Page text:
As discussed in Fulano’s blog linked above, the IRS has determined that a fideicomiso, which is the instrument through which Americans hold title to Mexican real estate in the prohibited zone, is a foreign trust. In fact, the IRS says it is a foreign grantor trust. The Foreign Account Tax Compliance Act (FATCA) was passed on March 18, 2010 and its provisions generally become effective for tax years beginning after that date. For most taxpayers, that means it goes into effect on January 1, 2011.

In its never-ending quest to find taxable income that may be hidden outside the United States, FATCA brings in some new tax regulations. One of those new regulations says the fair market value of foreign property occupied by the grantor or beneficiary of a fideicomiso — or a close relative — is now taxable income. This comes into play for Americans who live in Mexico on property they own with a fideicomiso. If one does not have a fideicomiso, FATCA does not apply. Here are some examples:

1. An American taxpayer owns a home Cuernavaca, Mexico and lives there full time. Cuernavaca is not in the “prohibited zone” so ownership is not through a fideicomiso. The taxpayer has nothing to report to the IRS on account of his ownership of the home.

2. An American taxpayer rents a home in Rosarito, Baja California and lives there full time. Renting a home is not ownership in the prohibited zone and Mexico does not require the taxpayer to have a fideicomisio. The taxpayer has nothing to report to the IRS on account of his renting home.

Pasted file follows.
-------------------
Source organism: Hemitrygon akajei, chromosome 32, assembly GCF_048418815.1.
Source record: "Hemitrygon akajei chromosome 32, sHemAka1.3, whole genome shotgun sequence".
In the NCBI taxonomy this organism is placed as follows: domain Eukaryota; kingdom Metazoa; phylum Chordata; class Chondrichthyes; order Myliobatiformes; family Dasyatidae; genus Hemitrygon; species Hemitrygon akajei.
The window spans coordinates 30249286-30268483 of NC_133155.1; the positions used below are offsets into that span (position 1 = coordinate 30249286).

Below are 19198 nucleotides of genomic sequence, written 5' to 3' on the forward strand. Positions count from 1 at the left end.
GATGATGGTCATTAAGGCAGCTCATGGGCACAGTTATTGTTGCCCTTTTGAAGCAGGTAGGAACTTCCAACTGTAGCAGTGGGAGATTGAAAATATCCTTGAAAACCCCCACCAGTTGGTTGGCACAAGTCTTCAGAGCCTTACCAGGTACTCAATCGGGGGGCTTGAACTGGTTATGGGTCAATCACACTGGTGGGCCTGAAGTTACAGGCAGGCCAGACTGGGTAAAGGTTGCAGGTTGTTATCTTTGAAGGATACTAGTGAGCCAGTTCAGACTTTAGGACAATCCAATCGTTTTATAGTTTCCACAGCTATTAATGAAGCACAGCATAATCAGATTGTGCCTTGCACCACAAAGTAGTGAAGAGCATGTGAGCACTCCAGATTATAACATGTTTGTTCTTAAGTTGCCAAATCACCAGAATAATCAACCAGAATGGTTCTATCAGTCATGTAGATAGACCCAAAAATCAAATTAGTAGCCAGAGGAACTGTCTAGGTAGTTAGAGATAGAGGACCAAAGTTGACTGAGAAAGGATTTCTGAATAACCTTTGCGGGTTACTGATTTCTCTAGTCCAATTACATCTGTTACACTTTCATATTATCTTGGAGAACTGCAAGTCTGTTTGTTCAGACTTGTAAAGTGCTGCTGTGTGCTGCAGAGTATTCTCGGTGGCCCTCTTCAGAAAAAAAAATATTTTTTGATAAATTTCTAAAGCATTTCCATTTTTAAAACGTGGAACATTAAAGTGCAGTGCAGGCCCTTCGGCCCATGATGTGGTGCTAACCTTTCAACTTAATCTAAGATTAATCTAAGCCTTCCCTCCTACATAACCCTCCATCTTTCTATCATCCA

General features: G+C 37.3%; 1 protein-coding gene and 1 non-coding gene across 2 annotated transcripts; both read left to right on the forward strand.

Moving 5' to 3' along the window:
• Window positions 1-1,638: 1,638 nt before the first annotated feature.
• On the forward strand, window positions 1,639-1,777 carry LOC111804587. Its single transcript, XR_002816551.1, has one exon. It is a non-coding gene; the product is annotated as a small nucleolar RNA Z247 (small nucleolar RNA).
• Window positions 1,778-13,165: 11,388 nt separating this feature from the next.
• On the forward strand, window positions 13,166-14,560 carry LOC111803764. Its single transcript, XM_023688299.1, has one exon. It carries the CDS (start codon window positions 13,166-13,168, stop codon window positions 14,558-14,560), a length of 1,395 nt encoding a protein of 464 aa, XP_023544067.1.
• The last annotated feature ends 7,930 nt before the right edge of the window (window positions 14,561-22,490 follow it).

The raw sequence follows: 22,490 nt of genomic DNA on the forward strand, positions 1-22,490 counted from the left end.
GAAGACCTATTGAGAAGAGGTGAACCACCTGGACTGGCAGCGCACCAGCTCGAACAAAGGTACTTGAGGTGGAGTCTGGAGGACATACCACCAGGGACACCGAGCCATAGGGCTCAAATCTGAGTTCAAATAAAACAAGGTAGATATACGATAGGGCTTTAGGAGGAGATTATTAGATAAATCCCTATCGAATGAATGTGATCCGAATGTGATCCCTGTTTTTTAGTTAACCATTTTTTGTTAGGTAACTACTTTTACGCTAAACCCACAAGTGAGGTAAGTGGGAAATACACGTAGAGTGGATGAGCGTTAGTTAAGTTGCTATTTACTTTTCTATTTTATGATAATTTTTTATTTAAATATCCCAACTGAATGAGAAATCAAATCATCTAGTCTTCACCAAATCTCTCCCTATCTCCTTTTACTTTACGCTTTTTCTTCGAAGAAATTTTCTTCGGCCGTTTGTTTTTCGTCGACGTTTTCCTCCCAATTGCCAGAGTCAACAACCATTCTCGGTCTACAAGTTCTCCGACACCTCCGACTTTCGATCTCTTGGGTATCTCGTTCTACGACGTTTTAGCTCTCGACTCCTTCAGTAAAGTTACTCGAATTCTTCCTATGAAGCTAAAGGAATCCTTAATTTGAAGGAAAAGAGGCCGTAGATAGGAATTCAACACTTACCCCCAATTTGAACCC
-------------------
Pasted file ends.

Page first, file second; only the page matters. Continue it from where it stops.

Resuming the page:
3. An American taxpayer owns a a home in Rosarito, Baja California on land he leases from a Mexican and lives there full time. Owning a home on leased land is not ownership that requires a fideicomiso, and Mexico does not require the taxpayer to have a fideicomisio. The taxpayer has nothing to report to the IRS on account of his owning the home and leasing the land.

4. An American taxpayer owns a a home or condominium in Rosarito, Baja California and lives there full time. Being in the prohibited zone, he has a fideicomiso. Looking at the numerous advertisements to rent these homes to Americans on vacation, as they appear in Craigslist and Baja real estate agents websites, that taxpayer’s home or condominium has a fair market rental rate of $175 per day. Under FATCA, the taxpayer should report $63,875 of taxable income to the IRS, commencing in 2011. Individual tax rates in 2011 vary from 15% to 39.6%, so this could create an additional federal income tax liability of $9,580 to as much as $25,300, in the example.

Fulano did a survey of most of the Baja California real estate agents’ websites. There was not even one mention of this new FATCA tax. This is not surprising, as there is not even one mention of the requirement to file  IRS Forms 3520 and 3520A, which has been an IRS requirement for years.

There is much more to FATCA than just the impact on Americans with fideicomisos. FATCA also increased the reporting requirements of foreign banks on transactions of American to the IRS. Here is a link to a publication with more details.